A New Report on Patent Data

Since the U.S. Open Data Policy was established two years ago, federal agencies have been making their data resources more accessible and useful to the public. To help agencies prioritize this work, the Center for Open Data Enterprise runs a series of Open Data Roundtables that bring together federal agencies with the businesses, nonprofits, and individuals who use their data. These facilitated dialogues are designed to help identify high-value datasets, find solutions to data problems, and establish new collaborations. The Roundtables were originally launched as an initiative of The GovLab at NYU.

Last December, The GovLab and the U.S. Patent and Trademark Office (USPTO) hosted a Roundtable to give the Office critical feedback on its open data plans. It focused on a USPTO Roadmap for open data initiatives that was designed to provide better access to USPTO’s data assets and engage their data users more effectively. This Roadmap is an 18-month strategy that outlines a plan for data delivery, community engagement and private sector collaborations. At the Roundtable, representatives from companies, nonprofits, and academic institutions convened with USPTO staff to discuss the Roadmap, give their feedback, and identify other open data opportunities and solutions to data problems.

The public report on this Roundtable, being issued today, contains a number of recommendations to improve patent data – a key resource for U.S. and international businesses of all kinds. Some highlights are:

Increasing bulk access to patent data
Overwhelming priorities for information dissemination include: access to bulk Public PAIR (Patent Application Information Retrieval) and CPC (Cooperative Patent Classifications) data, data on the status and expiration of patents, and increased notification of changes affecting data classification, access, and availability.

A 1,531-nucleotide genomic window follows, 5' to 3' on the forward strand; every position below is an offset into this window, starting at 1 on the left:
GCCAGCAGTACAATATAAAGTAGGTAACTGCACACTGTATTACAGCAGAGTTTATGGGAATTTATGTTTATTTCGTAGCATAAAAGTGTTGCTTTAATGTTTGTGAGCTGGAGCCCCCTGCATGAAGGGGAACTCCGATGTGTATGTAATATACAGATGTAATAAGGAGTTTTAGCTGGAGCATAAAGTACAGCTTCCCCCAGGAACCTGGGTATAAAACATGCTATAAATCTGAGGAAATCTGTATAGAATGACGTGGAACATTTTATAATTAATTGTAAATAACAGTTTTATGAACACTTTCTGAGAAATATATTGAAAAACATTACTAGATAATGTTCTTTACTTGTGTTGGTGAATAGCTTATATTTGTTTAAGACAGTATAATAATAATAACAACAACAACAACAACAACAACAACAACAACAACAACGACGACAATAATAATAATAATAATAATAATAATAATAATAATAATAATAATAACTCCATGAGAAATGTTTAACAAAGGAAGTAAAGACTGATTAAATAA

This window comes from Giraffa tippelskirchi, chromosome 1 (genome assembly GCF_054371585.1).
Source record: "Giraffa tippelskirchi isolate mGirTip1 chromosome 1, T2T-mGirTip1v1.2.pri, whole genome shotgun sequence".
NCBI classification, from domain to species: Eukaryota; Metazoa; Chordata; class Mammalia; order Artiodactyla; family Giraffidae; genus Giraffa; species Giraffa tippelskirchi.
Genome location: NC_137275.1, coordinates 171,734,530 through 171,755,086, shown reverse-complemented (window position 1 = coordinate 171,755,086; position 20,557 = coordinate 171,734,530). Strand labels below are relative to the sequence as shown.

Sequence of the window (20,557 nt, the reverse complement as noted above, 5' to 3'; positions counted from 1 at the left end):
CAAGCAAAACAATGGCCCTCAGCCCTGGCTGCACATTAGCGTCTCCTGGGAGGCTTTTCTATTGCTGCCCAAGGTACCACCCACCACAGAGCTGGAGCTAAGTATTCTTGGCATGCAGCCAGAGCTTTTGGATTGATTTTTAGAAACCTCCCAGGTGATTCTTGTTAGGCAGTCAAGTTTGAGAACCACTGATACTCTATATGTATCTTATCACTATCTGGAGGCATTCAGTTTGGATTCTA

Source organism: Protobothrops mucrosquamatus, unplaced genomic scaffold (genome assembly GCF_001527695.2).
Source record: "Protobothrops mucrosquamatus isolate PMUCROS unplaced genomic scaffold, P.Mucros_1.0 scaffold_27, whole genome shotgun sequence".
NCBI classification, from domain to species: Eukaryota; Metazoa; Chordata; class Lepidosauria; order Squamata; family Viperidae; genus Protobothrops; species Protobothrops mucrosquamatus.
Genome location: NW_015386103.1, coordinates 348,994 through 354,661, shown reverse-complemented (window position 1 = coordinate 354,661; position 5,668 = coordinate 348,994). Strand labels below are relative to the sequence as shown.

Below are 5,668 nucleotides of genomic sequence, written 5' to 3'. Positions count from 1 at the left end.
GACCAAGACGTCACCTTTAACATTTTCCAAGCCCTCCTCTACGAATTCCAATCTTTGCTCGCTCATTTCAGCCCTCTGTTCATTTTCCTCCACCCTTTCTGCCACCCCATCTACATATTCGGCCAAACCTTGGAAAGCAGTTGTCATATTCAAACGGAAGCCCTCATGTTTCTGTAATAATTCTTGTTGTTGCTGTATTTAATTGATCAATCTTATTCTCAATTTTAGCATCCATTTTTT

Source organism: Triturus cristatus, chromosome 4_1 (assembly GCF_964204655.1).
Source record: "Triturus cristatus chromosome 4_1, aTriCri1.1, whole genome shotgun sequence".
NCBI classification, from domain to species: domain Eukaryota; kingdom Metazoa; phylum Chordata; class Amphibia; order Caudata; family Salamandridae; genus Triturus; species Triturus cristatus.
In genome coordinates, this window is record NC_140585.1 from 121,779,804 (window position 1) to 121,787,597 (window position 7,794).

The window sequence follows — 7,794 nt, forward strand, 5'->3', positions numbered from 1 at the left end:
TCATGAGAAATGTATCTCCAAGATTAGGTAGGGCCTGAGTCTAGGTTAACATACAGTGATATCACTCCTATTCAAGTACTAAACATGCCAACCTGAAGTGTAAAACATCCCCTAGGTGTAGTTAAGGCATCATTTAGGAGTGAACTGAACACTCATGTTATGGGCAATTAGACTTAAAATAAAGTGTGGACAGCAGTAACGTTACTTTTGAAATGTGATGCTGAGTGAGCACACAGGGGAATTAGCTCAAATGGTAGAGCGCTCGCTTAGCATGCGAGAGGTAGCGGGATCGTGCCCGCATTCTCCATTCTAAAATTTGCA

Improving data quality along the data chain
The USPTO faces significant challenges in improving the quality of its data. First, statutory requirements for the submission of patents make fixes difficult when errors are detected after these have become legal documents. Second, patent applicants are often reticent to provide unambiguous information: there are market incentives to obfuscate data about patent ownership. Suggestions included strategies for addressing errors early in the patent application process, and market-based approaches for finding and fixing errors.

The Roundtable added insight to an ongoing discussion of the best ways to ensure that patent information can be publisehd as high quality, searchable open data. A recent post from the Data Transparency Coalition,  for example, suggested that Congress mandate electronic filing of patent applications – a move from paper-based or PDF systems to an e-filing system with an all-digital text-searchable format.

Engaging users of the patent system
The Roundtable reinforced that USPTO, like other federal agencies, should think of its data stakeholders – both current and potential – as “customers” for their data. The USPTO’s stakeholders include not only users of patent data but also users of other aspects of the patent system: inventors, patent experts and attorneys, patent examiners, and the USPTO itself. The Roundtable attendees had a number of recommendations for ways to enable continued outreach and user feedback. Options include establishing a public-facing point of contact for all data queries, such as a data librarian, concierge, or “contentist”; aligning events such as hackathons or data jams with open data releases; forming affinity groups both within the USPTO, and externally; and fostering a developer community.

The report is released as a public document with the hope that it will encourage further input, dialogue, and commitments. We invite you to review the full report and offer your feedback and suggestions.

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